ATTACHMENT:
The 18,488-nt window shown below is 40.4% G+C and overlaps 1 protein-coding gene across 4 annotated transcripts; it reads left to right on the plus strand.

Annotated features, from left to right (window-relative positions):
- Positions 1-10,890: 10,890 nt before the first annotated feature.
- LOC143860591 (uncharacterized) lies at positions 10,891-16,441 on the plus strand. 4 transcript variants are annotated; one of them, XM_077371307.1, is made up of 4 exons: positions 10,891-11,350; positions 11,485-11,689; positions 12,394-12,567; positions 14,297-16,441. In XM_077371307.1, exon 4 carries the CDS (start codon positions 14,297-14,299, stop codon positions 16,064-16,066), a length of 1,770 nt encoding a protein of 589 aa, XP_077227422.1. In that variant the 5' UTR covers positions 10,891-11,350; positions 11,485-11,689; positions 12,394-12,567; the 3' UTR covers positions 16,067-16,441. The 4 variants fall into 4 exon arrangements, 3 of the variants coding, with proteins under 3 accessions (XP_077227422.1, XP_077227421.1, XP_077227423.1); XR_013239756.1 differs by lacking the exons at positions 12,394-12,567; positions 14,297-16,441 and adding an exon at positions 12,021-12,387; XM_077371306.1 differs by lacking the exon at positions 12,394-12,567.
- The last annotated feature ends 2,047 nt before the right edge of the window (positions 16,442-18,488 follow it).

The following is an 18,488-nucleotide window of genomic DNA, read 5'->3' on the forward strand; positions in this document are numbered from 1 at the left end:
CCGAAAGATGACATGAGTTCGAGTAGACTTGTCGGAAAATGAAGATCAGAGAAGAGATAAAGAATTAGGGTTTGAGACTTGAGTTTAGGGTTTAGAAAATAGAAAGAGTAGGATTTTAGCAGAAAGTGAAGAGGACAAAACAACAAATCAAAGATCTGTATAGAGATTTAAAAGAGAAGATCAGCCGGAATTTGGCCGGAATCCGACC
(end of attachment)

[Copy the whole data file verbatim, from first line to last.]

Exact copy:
The 18,488-nt window shown below is 40.4% G+C and overlaps 1 protein-coding gene across 4 annotated transcripts; it reads left to right on the plus strand.

Annotated features, from left to right (window-relative positions):
- Positions 1-10,890: 10,890 nt before the first annotated feature.
- LOC143860591 (uncharacterized) lies at positions 10,891-16,441 on the plus strand. 4 transcript variants are annotated; one of them, XM_077371307.1, is made up of 4 exons: positions 10,891-11,350; positions 11,485-11,689; positions 12,394-12,567; positions 14,297-16,441. In XM_077371307.1, exon 4 carries the CDS (start codon positions 14,297-14,299, stop codon positions 16,064-16,066), a length of 1,770 nt encoding a protein of 589 aa, XP_077227422.1. In that variant the 5' UTR covers positions 10,891-11,350; positions 11,485-11,689; positions 12,394-12,567; the 3' UTR covers positions 16,067-16,441. The 4 variants fall into 4 exon arrangements, 3 of the variants coding, with proteins under 3 accessions (XP_077227422.1, XP_077227421.1, XP_077227423.1); XR_013239756.1 differs by lacking the exons at positions 12,394-12,567; positions 14,297-16,441 and adding an exon at positions 12,021-12,387; XM_077371306.1 differs by lacking the exon at positions 12,394-12,567.
- The last annotated feature ends 2,047 nt before the right edge of the window (positions 16,442-18,488 follow it).

The following is an 18,488-nucleotide window of genomic DNA, read 5'->3' on the forward strand; positions in this document are numbered from 1 at the left end:
CCGAAAGATGACATGAGTTCGAGTAGACTTGTCGGAAAATGAAGATCAGAGAAGAGATAAAGAATTAGGGTTTGAGACTTGAGTTTAGGGTTTAGAAAATAGAAAGAGTAGGATTTTAGCAGAAAGTGAAGAGGACAAAACAACAAATCAAAGATCTGTATAGAGATTTAAAAGAGAAGATCAGCCGGAATTTGGCCGGAATCCGACC